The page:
'4G' indicator in iPhone 4S status bar for AT&T

AT&T had said back around the release of the iPhone 4S that it'd be "working with Apple" to show "4G" in the phone's status bar in place of "3G"

— a testament to the fact that the 4S meets its minimum speed requirements for what it considers to be 4G service with 14.4Mbps downlink capability. That change is now live with the release of iOS 5.1.

Though it still seems disingenuous to refer to pre-LTE network technologies as "4G," AT&T does have one logical defense: the network on which its iPhone 4S operates is theoretically capable of far higher speeds than the EV-DO Rev. A network that Verizon and Sprint use; until now, all three carriers showed "3G" up top. Of course, with LTE making its grand entrance on the new iPad and presumably on a new iPhone later this year, the 3G / 4G labeling will be just as confusing as ever.


It really is just a deeply misleading labeling change — our network speeds here in New York remain just as sadly not-LTE as ever.



So, I've been traveling a lot over the past two years. Mainly, I've been doing comedy shows for Royal Caribbean on board their two new ships ... The Oasis of the Seas, and the Allure of the Seas. 

The ships go to the Eastern Caribbean and the Western Caribbean. 

I have a lot of people ask me ... Where are the best places to shop. 

In Jamaica, my favorite store is called "Jewels In Time". 

In St Thomas, I like Klassique. 

In St Marteen, I always go to Chulani's. 


Here are some other stores that I can personally recommend. 

Shop for Diamonds, Jewelry, and Watches at Diamonds International.

Final Cut Pro X ... Finally!

Apple just released an update to its professional-level video editor, Final Cut Pro X, which brings back a major feature to the program: multicam editing. The feature, which had been in versions of the software since 2005, was conspicuously absent when Apple launched the latest version of Final Cut last summer.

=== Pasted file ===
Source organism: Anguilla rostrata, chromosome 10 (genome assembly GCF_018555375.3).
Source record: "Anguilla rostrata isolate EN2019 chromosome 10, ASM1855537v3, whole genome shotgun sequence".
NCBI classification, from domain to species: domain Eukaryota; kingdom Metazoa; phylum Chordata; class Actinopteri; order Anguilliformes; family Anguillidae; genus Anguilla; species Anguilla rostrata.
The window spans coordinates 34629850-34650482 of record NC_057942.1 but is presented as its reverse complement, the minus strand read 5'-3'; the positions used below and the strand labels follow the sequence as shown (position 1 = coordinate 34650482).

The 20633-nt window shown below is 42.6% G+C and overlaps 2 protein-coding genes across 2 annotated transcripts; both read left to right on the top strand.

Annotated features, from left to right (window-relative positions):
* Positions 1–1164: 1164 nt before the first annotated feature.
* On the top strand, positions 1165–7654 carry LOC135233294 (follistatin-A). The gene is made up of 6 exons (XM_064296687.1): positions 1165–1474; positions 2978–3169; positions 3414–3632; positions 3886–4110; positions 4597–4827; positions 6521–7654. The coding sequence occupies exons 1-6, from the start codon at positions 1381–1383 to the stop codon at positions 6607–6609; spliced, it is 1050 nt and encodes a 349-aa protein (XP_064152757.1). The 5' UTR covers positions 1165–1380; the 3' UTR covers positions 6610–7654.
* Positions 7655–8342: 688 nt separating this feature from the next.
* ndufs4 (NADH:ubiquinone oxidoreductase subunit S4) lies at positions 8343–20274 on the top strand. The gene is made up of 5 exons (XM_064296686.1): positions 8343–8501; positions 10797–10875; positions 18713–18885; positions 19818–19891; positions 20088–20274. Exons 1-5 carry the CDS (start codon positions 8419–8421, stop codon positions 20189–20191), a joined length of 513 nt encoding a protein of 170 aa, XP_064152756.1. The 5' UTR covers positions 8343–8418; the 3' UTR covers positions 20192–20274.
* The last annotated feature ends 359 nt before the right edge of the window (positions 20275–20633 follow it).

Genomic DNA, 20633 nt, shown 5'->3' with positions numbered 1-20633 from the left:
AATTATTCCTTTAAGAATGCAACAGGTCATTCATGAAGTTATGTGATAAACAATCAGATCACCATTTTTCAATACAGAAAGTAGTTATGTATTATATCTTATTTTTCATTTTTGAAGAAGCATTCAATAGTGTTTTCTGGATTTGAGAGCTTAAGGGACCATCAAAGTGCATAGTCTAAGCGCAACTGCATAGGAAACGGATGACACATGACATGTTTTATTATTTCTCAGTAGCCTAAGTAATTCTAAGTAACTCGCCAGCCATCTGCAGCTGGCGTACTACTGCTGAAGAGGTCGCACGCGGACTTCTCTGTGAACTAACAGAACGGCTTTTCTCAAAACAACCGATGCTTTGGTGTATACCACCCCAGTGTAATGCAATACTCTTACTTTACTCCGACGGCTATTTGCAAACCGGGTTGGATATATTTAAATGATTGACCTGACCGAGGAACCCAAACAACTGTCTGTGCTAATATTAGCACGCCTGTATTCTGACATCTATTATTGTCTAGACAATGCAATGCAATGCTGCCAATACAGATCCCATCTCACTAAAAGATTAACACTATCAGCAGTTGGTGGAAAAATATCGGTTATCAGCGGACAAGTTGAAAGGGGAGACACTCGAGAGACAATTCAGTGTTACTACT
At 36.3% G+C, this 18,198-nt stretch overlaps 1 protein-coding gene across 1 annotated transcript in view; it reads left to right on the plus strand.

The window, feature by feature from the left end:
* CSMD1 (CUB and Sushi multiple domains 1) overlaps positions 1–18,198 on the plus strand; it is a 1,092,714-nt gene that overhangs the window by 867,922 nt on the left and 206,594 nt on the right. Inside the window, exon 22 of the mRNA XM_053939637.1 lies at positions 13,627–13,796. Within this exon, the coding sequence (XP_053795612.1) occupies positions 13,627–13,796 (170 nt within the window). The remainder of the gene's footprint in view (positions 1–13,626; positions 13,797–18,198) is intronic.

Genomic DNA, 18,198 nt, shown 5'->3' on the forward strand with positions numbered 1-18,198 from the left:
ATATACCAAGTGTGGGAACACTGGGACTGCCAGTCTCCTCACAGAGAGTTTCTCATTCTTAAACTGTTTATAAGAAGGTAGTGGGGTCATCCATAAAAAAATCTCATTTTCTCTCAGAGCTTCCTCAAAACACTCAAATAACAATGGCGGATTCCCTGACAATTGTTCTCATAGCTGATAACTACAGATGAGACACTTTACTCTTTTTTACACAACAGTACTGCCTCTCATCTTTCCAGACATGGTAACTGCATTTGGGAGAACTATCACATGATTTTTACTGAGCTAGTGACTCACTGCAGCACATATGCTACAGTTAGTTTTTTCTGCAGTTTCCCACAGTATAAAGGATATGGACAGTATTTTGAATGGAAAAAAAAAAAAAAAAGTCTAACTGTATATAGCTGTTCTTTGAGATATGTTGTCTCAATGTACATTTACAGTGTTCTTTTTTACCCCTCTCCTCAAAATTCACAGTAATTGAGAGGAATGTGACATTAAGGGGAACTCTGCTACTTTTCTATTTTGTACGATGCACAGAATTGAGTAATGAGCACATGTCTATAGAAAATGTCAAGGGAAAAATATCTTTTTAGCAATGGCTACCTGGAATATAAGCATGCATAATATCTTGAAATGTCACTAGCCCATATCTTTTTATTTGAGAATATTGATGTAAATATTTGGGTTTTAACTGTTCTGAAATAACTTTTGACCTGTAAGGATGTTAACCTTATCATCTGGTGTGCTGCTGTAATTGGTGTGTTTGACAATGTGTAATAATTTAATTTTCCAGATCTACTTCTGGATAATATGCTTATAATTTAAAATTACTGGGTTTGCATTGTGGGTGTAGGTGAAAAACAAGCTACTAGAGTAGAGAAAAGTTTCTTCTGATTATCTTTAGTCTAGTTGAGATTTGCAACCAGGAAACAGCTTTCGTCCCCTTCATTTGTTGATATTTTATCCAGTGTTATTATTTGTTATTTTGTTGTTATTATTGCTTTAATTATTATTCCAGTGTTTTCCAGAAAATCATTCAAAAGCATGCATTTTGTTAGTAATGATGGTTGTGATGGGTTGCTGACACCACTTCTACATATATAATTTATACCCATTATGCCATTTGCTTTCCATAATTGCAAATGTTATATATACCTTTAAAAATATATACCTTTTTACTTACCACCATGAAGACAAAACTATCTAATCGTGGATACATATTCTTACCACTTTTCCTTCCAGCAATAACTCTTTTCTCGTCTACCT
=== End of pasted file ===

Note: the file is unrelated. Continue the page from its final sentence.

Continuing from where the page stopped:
“At the time we introduced it, it was a revolution,” says Richard Townhill, Apple’s senior director of applications marketing. “One of the things we said at the time was that we were going to change the way we introduced software. Long gone would the days of 18-month to two-year release cycles. In about seven months we’ve released four updates.”

The highlight of this update is clearly multicam editing. The feature can automatically sync up to 64 angles in your video. It doesn’t just do it by looking at timecodes either — the software can also analyze audio waveforms in the footage to find how multiple clips sync together. Those clips can use different formats, frame rates and even aspect ratios.

Plainly, if you’re shooting a scene with several cameras, the software does the heavy lifting of figuring out exactly how your footage from one camera lines up with material from the others. The multicam tool can include still cameras, too.

“If you’re a professional on a mulitcam shoot, most of the time you spend making sure your cameras have the same timecode,” says Townhill. “But sometimes that’s not always done perfectly, and in many cases you’re supplementing your cameras with stuff that doesn’t have timecode on it, like digital SLRs.”

When Apple launched Final Cut Pro X last June, it was intended as a major overhaul to the software. Many professionals were taken aback by the changes, though, which took away some pro tools — like the multicam editor and DVD authoring software — in favor of a more streamlined interface and a much lower price: $300 instead of the previous $1,000. In response to complaints, Apple eventually put the old version back on sale.

With the multicam tool, the version 10.0.3 update addresses at least one of the many professional complaints about the latest version. Earlier this month, another got ticked off the list: being able to import projects created in Final Cut Pro 7 into Final Cut Pro X. A third-party app, called 7toX, now handles that, though it costs $9.99.

“They’ve done a really fantastic job of preserving the fidelity of one XML format to another,” Townhill says. “We mentioned when we released Final Cut Pro X that because of the magnetic timeline and the visual effects stack that it would be impossible to do perfect project import from old versions. But what [the developer] has done is used the the XML as a translation between the two applications.”

Besides the multicam editor, the update brings advanced chroma-key controls, XML 1.1 support, manual re-linking of media, and the ability to import layered Photoshop files. There’s also support for connecting your computer to broadcast monitors via Thunderbolt, though that feature is in beta. The update is a free download for current Final Cut Pro X owners.

Are you Final Cut Pro X user, current or former? What do you think of the update? Tell me in the comments